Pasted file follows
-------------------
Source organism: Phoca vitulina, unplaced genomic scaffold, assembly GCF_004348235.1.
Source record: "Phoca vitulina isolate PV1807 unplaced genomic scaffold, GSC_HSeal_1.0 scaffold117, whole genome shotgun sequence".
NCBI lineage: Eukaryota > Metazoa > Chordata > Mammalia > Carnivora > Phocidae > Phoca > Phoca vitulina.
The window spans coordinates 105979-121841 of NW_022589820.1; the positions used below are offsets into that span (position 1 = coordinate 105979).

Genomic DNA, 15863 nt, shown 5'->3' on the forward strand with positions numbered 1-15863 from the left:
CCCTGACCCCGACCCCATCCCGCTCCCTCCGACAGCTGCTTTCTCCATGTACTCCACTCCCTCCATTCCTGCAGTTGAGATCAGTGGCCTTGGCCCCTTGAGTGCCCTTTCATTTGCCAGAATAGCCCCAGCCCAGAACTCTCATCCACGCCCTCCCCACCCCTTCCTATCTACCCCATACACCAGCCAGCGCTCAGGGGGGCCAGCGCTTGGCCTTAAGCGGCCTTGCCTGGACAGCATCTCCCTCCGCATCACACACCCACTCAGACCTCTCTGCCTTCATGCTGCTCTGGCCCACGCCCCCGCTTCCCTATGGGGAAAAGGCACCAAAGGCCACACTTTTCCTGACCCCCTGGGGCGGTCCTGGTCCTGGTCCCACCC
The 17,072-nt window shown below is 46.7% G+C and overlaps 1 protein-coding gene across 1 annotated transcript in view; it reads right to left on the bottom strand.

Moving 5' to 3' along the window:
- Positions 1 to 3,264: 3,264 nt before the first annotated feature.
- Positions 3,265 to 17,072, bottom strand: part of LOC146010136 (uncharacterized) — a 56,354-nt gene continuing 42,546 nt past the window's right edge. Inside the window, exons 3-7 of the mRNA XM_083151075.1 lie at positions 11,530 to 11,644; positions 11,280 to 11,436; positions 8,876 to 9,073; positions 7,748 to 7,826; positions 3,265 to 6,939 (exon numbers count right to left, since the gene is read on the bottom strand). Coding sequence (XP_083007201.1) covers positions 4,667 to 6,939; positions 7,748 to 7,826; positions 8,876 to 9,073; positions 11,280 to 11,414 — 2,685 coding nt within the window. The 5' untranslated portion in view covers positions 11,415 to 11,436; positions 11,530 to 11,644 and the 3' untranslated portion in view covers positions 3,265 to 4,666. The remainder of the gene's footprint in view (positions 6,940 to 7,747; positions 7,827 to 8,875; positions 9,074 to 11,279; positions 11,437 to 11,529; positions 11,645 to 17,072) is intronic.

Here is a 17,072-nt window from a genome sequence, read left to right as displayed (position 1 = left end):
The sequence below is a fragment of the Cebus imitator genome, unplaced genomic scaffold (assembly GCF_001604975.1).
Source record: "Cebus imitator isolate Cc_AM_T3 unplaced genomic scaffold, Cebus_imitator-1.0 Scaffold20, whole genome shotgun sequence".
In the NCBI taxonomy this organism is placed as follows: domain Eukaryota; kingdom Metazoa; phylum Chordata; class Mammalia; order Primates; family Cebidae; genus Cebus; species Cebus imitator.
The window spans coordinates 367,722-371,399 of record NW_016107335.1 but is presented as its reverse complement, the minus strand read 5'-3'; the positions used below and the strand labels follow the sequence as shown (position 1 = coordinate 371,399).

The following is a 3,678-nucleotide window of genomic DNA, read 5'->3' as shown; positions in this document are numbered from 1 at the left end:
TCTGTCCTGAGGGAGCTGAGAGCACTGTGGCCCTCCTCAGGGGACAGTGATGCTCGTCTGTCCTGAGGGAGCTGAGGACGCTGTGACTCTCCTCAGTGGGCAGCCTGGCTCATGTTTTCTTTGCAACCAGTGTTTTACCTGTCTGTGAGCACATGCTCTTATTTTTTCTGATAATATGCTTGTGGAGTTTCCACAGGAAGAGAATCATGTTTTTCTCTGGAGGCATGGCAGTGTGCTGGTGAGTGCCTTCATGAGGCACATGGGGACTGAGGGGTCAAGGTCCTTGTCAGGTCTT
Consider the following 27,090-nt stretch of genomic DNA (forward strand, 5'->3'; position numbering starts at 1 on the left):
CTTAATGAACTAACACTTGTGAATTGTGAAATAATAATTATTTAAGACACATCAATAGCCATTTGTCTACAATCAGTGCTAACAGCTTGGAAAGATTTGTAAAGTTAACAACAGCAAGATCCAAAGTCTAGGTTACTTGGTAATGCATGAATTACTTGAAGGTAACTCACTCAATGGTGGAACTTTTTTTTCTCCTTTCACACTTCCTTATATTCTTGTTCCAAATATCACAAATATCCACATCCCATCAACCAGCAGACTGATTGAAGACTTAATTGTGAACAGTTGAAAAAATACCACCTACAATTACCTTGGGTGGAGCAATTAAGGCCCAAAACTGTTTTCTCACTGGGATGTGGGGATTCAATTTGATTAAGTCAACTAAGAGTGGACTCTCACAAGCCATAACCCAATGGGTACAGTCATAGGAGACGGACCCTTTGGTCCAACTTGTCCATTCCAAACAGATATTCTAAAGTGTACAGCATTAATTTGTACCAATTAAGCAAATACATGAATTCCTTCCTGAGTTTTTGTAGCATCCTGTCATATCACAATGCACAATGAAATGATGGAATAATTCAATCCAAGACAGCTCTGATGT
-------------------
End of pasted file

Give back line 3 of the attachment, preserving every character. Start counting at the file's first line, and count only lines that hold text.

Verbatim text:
NCBI lineage: Eukaryota > Metazoa > Chordata > Mammalia > Carnivora > Phocidae > Phoca > Phoca vitulina.